Unimos origins are reflected in the fact that the Portuguese word Unimos literally means “we join” or “we unite”.This name was chosen due to the fact that the Unimos network was born from the joint effort of members of two community networks existing in the town of Nazaré and the city of Ourém. Both networks, located approximately 57 Km apart from each other, were developed and maintained by a only few tireless enthusiasts. At that time, most nodes were custom-made: some consisted of re-flashed off-the-shelf routers, others were boards (ALIX/router boards) inside customized, isolating plastic cases, while others were rigged old desktop computers. As a result, many of these machines had problems with weather changes and outdoor conditions. With the passing of the years, this custom-made hardware has been replaced progressively by off-the-shelf routers, which are easy to flash and install.
The network organization (or lack thereof) was heavily inspired by the model of Freifunk, in Germany. In the beginning, Unimos used the Freifunk firmware on most nodes. With time, all routers were upgraded to OpenWRT. After the initial connection of the networks in Nazaré Ourém, some people at Quiaios also started to install routers. They used more robust hardware from the very beginning. Later on a small number of nodes were installed in Lisbon and there are ongoing efforts to expand the network in the city.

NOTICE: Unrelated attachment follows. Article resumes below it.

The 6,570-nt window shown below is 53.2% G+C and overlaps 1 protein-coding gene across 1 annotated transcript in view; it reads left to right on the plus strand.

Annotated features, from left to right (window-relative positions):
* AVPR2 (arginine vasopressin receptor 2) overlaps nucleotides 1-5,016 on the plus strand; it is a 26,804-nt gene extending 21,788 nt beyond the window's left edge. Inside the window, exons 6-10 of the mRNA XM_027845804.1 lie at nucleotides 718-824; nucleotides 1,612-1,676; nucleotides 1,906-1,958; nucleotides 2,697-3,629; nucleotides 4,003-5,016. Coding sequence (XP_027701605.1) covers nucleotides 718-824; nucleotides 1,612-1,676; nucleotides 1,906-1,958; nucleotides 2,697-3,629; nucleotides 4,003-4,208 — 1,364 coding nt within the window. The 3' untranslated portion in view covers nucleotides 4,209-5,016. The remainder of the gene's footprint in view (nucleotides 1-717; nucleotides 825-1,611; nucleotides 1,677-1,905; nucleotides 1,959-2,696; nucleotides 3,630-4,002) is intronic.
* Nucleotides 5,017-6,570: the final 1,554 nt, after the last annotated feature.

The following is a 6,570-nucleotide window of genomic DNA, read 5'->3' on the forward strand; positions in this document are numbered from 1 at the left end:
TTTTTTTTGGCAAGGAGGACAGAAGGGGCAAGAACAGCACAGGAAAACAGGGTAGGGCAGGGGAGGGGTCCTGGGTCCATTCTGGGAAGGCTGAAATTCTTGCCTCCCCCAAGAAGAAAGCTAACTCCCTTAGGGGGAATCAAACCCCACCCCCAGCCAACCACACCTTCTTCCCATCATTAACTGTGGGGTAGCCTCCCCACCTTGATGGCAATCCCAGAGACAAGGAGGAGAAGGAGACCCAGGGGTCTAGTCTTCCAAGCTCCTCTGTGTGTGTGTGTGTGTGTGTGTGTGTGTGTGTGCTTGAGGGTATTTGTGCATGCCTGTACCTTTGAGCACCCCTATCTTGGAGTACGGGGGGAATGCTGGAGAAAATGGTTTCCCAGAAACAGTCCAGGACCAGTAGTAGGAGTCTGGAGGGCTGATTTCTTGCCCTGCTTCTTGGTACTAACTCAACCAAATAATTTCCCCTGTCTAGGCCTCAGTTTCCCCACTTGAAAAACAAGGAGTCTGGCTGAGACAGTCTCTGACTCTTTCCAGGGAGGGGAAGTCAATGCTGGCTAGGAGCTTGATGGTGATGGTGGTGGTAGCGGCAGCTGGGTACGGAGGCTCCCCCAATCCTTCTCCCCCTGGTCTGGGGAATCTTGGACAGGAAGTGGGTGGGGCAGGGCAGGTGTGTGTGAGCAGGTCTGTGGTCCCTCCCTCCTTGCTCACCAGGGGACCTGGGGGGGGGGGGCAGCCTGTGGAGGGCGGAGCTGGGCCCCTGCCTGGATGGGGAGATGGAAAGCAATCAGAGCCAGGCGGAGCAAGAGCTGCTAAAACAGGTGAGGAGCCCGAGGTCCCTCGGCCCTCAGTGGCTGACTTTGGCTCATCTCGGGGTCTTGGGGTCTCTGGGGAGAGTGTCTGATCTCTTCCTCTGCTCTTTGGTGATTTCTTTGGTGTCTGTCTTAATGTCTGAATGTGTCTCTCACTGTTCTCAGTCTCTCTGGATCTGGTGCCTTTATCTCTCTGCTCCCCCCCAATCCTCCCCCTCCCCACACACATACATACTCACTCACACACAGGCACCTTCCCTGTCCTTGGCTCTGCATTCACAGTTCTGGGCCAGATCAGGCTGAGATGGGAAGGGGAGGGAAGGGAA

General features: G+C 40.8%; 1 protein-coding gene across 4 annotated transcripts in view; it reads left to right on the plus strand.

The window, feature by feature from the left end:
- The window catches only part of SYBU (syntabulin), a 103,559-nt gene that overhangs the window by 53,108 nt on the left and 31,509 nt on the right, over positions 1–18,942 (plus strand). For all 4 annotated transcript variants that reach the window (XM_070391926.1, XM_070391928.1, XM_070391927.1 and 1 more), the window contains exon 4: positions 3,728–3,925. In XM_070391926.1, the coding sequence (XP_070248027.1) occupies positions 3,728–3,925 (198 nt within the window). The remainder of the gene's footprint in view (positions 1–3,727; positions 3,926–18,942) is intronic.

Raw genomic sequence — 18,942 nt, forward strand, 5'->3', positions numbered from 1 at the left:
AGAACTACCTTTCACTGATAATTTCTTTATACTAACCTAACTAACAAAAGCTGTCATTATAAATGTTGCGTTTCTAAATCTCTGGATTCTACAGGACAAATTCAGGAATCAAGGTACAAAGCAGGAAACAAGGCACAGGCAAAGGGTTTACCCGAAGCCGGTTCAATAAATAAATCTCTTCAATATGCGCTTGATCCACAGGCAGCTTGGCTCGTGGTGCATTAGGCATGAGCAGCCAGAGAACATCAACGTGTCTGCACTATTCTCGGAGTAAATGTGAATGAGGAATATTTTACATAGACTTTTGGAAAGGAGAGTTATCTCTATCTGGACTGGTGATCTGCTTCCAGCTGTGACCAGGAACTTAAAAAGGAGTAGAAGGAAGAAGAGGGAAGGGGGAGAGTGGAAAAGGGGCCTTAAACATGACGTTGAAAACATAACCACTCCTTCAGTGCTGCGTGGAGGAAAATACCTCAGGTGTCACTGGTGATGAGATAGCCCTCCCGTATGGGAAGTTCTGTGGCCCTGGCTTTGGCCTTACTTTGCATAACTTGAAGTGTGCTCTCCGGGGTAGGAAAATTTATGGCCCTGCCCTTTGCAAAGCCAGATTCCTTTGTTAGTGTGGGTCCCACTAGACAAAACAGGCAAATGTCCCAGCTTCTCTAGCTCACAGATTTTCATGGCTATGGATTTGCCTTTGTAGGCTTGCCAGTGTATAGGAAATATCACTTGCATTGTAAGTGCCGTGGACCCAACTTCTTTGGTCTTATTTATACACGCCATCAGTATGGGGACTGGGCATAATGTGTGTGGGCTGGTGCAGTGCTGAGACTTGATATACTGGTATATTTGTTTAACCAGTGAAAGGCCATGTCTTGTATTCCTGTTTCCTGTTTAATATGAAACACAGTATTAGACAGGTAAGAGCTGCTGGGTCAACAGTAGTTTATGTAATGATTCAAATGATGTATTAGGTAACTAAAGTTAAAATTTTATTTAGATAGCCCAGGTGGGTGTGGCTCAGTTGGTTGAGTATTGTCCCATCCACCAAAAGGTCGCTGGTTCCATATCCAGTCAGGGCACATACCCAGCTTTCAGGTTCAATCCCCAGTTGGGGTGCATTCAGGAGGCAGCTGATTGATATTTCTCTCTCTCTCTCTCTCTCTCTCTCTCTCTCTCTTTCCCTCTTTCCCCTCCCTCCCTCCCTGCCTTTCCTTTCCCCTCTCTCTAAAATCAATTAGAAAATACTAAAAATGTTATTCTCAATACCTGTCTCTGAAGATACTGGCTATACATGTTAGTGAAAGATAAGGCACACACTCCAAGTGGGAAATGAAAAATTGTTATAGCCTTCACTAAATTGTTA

Ervedosa is the most recent addition. It is a very inspiring story of a village on the top of a mountain. Ervedosa have suffered a severe desertification, which have caused that most people have emigrated to other places. The remaining residents consider that themselves, and those who now only go to the village on vacation, should be well-connected to the outside world. As a result, an initial pilot programme was deployed, with the deployment of 10 nodes. However, more nodes are currently being prepared to be installed. Last Christmas, the community had a very rewarding experience, when many people returned to their home village and were thrilled to find out that this place, literally in the middle of nowhere, had a great network working and providing them connection to the rest of the world.
* Network name: Unimos